3. Consider the related function f(x)=2x/x2f(x)=2x/x2 defined on all real numbers x>0.x>0. Since 2x2x and x2x2 as x,x, apply L’Hôpital’s rule and write
    limx2xx2=limx2xln22xTake the derivatives of the numerator and denominator.=limx2x(ln2)22Take the derivatives again.=.limx2xx2=limx2xln22xTake the derivatives of the numerator and denominator.=limx2x(ln2)22Take the derivatives again.=.

    We conclude that the sequence diverges.
  4. Consider the function f(x)=(1+4x)xf(x)=(1+4x)x defined on all real numbers x>0.x>0. This function has the indeterminate form 11 as x.x. Let
    y=limx(1+4x)x.y=limx(1+4x)x.

    Now taking the natural logarithm of both sides of the equation, we obtain
    ln(y)=ln[limx(1+4x)x].ln(y)=ln[limx(1+4x)x].

    Since the function f(x)=lnxf(x)=lnx is continuous on its domain, we can interchange the limit and the natural logarithm. Therefore,
    ln(y)=limx[ln(1+4x)x].ln(y)=limx[ln(1+4x)x].

    Using properties of logarithms, we write
    limx[ln(1+4x)x]=limxxln(1+4x).limx[ln(1+4x)x]=limxxln(1+4x).

    Since the right-hand side of this equation has the indeterminate form ·0,·0, rewrite it as a fraction to apply L’Hôpital’s rule. Write
    limxxln(1+4x)=limxln(1+4/x)1/x.limxxln(1+4x)=limxln(1+4/x)1/x.

    Since the right-hand side is now in the indeterminate form 0/0,0/0, we are able to apply L’Hôpital’s rule. We conclude that
    limxln(1+4/x)1/x=limx41+4/x=4.limxln(1+4/x)1/x=limx41+4/x=4.

    Therefore, ln(y)=4ln(y)=4 and y=e4.y=e4. Therefore, since limx(1+4x)x=e4,limx(1+4x)x=e4, we can conclude that the sequence {(1+4n)n}{(1+4n)n} converges to e4.e4.

Checkpoint 5.3

Consider the sequence {(5n2+1)/en}.{(5n2+1)/en}. Determine whether or not the sequence converges. If it converges, find its limit.

Recall that if ff is a continuous function at a value L,L, then f(x)f(L)f(x)f(L) as xL.xL. This idea applies to sequences as well. Suppose a sequence anL,anL, and a function ff is continuous at L.L. Then f(an)f(L).f(an)f(L). This property often enables us to find limits for complicated sequences. For example, consider the sequence 53n2.53n2. From Example 5.3a. we know the sequence 53n25.53n25. Since xx is a continuous function at x=5,x=5,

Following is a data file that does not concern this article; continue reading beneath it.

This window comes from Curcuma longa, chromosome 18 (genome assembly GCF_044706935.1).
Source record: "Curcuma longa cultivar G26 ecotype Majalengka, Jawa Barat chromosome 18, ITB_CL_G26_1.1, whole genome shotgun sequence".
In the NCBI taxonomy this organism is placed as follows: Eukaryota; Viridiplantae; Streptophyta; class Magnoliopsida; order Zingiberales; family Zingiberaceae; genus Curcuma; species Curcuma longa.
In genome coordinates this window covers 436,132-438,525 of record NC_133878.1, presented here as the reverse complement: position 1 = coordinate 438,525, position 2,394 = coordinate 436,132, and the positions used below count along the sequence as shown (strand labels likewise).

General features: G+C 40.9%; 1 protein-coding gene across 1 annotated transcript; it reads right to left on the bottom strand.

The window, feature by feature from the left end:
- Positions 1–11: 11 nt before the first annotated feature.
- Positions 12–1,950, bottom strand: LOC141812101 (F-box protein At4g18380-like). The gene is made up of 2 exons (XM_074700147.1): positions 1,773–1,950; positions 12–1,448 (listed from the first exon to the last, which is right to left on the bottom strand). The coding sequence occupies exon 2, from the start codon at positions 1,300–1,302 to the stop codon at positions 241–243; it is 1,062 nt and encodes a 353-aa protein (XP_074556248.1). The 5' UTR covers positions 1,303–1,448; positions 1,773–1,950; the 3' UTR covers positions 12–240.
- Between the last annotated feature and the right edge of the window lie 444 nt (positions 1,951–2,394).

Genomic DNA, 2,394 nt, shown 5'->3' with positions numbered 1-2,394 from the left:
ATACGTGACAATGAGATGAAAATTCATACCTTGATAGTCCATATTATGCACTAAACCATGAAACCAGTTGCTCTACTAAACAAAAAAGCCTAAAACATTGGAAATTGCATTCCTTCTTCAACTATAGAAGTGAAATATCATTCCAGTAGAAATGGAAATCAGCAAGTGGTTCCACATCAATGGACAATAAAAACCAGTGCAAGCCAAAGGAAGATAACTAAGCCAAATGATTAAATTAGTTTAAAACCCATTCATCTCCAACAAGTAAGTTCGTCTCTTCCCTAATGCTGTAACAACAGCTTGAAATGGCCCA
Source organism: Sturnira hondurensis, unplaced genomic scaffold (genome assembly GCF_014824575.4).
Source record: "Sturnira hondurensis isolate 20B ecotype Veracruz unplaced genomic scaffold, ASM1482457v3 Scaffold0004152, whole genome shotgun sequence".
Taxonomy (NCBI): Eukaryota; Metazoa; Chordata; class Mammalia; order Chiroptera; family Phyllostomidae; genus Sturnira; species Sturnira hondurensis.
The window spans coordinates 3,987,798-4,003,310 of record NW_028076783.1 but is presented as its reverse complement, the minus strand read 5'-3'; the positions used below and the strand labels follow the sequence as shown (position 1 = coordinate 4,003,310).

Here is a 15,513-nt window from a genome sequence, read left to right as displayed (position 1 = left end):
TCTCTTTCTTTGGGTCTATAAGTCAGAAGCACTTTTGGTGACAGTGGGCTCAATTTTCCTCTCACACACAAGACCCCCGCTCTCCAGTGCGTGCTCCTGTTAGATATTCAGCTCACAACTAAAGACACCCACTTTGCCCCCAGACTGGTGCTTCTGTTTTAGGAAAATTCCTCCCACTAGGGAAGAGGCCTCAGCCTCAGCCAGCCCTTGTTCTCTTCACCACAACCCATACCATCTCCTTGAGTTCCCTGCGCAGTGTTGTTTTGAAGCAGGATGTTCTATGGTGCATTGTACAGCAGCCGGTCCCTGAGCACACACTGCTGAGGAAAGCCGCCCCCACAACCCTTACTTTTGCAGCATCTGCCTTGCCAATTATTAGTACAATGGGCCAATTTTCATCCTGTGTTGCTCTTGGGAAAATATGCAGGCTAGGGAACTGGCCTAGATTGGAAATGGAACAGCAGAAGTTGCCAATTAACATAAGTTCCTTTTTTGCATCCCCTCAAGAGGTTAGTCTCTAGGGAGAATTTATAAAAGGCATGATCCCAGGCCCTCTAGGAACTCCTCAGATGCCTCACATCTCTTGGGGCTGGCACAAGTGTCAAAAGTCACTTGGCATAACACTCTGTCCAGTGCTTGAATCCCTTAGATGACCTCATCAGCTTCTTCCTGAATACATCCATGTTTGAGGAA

limn53n2=limn(53n2)=5.limn53n2=limn(53n2)=5.

Theorem 5.3

Continuous Functions Defined on Convergent Sequences

Consider a sequence {an}{an} and suppose there exists a real number LL such that the sequence {an}{an} converges to L.L. Suppose ff is a continuous function at L.L. Then there exists an integer NN such that ff is defined at all values anan for nN,nN, and the sequence {f(an)}{f(an)} converges to f(L)f(L) (Figure 5.5).

Proof

Let ϵ>0.ϵ>0. Since ff is continuous at L,L, there exists δ>0δ>0 such that |f(x)f(L)|<ε|f(x)f(L)|<ε if |xL|<δ.|xL|<δ. Since the sequence {an}{an} converges to L,L, there exists NN such that |anL|<δ|anL|<δ for all nN.nN. Therefore, for all nN,nN, |anL|<δ,|anL|<δ, which implies |f(an)f(L)|<ε.|f(an)f(L)|<ε. We conclude that the sequence {f(an)}{f(an)} converges to f(L).f(L).

A graph in quadrant 1 with points (a_1, f(a_1)), (a_3, f(a_3)), (L, f(L)), (a_4, f(a_4)), and (a_2, f(a_2)) connected by smooth curves.
Figure 5.5 Because ff is a continuous function as the inputs a1,a2,a3,…a1,a2,a3,… approach L,L, the outputs f(a1),f(a2),f(a3),…f(a1),f(a2),f(a3),… approach f(L).f(L).

Example 5.4

Limits Involving Continuous Functions Defined on Convergent Sequences

Determine whether the sequence {cos(3/n2)}{cos(3/n2)} converges. If it converges, find its limit.

Solution

Since the sequence {3/n2}{3/n2} converges to 00 and cosxcosx is continuous at x=0,x=0, we can conclude that the sequence {cos(3/n2)}{cos(3/n2)} converges and

limncos(3n2)=cos(0)=1.limncos(3n2)=cos(0)=1.

Checkpoint 5.4

Determine if the sequence {2n+13n+5}{2n+13n+5} converges. If it converges, find its limit.

Another theorem involving limits of sequences is an extension of the Squeeze Theorem for limits discussed in Introduction to Limits.

Theorem 5.4

Squeeze Theorem for Sequences

Consider sequences {an},{an}, {bn},{bn}, and {cn}.{cn}. Suppose there exists an integer NN such that

anbncnfor allnN.anbncnfor allnN.

If there exists a real number LL such that

limnan=L=limncn,limnan=L=limncn,